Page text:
Histoire Naturelle des Indes
Binding: 30 x 21 cm; individual leaves: 29.3 x 19.7 cm.
Bequest of Clara S. Peck, 1983
MA 3900 (fol. 108v–109)
In 1983, The Morgan Library & Museum received, as the bequest of Clara S. Peck, an extraordinary volume whose beautiful paintings and descriptions document the plant, animal, and human life of the Caribbean late in the sixteenth century. Spaniards had already begun to exert influence over the indigenous people of the area when explorers from England and France arrived, among them Sir Francis Drake. The volume, known as the Drake Manuscript and titled Histoire Naturelle des Indes when it was bound in the eighteenth century, gives us a wonderful picture of daily life at the time of Drake's many visits to the region. Although Drake's connection to the manuscript is uncertain, he is mentioned on more than one occasion by the authors. Drake himself is known to have painted, but none of his work survives.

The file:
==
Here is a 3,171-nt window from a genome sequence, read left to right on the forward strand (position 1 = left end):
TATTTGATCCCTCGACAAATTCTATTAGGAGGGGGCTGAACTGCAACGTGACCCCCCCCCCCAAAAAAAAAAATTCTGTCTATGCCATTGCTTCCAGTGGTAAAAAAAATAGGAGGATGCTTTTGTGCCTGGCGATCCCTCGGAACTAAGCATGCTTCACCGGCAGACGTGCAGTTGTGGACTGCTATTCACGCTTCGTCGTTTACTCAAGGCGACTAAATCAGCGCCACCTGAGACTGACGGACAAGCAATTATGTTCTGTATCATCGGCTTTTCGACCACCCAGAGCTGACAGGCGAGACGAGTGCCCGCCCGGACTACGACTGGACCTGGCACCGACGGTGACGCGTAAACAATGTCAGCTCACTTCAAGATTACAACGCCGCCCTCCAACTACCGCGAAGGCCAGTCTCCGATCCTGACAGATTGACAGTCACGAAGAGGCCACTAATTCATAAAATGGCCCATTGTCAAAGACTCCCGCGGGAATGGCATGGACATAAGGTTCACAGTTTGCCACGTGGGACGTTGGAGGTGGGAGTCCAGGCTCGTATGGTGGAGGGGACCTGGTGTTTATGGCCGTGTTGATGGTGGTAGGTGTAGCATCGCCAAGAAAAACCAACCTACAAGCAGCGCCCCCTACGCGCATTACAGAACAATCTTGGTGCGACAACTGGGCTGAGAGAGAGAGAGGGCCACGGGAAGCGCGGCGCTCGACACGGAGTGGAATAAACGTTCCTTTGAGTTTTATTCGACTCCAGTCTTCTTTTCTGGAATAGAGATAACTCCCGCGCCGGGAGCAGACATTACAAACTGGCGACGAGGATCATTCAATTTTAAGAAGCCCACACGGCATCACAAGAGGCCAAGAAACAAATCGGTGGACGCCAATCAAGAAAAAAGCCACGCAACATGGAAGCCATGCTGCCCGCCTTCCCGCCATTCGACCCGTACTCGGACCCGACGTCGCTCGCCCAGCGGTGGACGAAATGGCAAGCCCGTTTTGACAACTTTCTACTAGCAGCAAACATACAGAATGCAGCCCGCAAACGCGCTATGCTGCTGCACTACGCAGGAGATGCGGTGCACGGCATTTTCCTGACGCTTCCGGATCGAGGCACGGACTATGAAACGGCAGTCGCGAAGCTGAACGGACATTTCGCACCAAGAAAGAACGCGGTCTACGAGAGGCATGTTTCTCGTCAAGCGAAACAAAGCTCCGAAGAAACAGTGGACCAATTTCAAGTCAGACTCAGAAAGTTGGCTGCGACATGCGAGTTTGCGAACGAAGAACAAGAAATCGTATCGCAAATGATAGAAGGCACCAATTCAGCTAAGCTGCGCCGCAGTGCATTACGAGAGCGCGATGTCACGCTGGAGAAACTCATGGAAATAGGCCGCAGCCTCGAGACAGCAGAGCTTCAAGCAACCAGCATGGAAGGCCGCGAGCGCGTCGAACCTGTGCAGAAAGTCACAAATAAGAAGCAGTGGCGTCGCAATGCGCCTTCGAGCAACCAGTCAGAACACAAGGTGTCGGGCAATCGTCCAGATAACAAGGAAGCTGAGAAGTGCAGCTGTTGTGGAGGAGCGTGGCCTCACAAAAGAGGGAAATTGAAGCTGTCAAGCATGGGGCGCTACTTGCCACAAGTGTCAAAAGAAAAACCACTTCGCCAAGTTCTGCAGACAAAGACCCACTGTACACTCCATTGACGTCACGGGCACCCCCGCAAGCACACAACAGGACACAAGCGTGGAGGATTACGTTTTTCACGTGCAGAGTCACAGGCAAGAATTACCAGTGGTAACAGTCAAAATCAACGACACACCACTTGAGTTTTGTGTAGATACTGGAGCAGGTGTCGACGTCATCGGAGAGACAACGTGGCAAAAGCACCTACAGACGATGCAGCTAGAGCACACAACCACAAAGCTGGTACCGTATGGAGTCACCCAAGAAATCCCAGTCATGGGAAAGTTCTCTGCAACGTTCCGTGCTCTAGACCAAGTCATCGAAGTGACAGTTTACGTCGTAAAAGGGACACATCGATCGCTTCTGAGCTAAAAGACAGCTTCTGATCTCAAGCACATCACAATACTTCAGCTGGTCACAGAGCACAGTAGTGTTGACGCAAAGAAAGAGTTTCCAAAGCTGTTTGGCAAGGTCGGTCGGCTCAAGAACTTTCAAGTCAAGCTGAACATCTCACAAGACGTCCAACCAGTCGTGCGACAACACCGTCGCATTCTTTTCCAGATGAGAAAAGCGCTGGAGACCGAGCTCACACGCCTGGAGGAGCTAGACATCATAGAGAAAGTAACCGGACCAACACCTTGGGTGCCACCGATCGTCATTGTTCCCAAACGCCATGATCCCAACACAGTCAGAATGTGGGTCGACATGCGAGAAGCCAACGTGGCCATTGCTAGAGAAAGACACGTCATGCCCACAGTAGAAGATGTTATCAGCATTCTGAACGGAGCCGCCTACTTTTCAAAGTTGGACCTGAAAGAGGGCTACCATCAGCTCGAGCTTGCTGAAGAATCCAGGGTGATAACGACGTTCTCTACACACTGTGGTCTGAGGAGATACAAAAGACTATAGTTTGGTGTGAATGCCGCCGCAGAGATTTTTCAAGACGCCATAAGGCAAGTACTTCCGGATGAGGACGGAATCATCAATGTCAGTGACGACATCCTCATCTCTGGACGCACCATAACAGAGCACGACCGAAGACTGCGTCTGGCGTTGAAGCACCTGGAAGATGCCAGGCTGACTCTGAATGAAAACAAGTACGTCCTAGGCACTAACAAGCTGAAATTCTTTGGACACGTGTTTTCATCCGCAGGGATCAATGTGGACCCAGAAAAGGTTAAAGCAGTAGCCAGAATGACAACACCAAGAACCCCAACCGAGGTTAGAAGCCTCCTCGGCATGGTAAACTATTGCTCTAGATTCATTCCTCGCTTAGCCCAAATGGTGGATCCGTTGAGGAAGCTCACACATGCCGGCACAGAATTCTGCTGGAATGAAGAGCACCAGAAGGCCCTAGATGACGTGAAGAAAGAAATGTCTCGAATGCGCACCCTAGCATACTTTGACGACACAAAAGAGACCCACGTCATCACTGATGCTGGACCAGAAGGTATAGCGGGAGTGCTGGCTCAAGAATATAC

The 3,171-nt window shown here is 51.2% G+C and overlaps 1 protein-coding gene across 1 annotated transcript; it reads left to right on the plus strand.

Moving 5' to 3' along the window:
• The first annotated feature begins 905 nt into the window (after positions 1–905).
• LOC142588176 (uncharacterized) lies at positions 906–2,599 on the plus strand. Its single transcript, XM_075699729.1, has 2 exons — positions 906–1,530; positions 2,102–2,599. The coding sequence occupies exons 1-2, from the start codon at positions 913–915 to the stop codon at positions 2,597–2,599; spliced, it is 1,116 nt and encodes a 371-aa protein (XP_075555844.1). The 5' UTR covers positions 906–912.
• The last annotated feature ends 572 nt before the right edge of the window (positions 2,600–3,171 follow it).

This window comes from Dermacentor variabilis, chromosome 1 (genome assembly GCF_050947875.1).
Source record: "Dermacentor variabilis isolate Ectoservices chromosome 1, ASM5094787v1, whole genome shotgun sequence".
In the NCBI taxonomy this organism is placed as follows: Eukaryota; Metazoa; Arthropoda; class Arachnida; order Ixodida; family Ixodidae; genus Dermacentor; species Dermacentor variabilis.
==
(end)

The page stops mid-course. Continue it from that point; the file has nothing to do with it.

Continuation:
Contents: 199 images of West Indian plants, animals and human life, with accompanying manuscript captions written in late sixteenth-century French.
Medium: Most of the illustrations consist of a black chalk underdrawing and a combination of pen and brown ink with watercolor; on some images selected areas have also been glazed with a gum.
Binding: Bound or rebound in brown leather in the late 18th century.
Pagination: Penciled folio numbers (1–125) in lower right corner of each page were added by The Morgan Library & Museum. Folios 92v–93, 93v–94, and 95v–96 are fold-out leaves.
Come Les Yndes Boucquane Ou Rotissent Le Poisson Et La Chair (How the Indians Smoke or Roast Fish and Meat)
The Indians make a big fire and when they see the wood turning to charcoal, they take four wooden forks, drive them into the earth and lay several sticks across the forks at a foot and a half above the fire. Then they spread out their fish and meat upon it and when they feel the heat of the fire, the smoke of the fat dropping into the fire smokes or roasts the meat and the fish which are good eating. They turn them often for fear of burning them and when the meat and fish are cooked, they have the color of a red herring.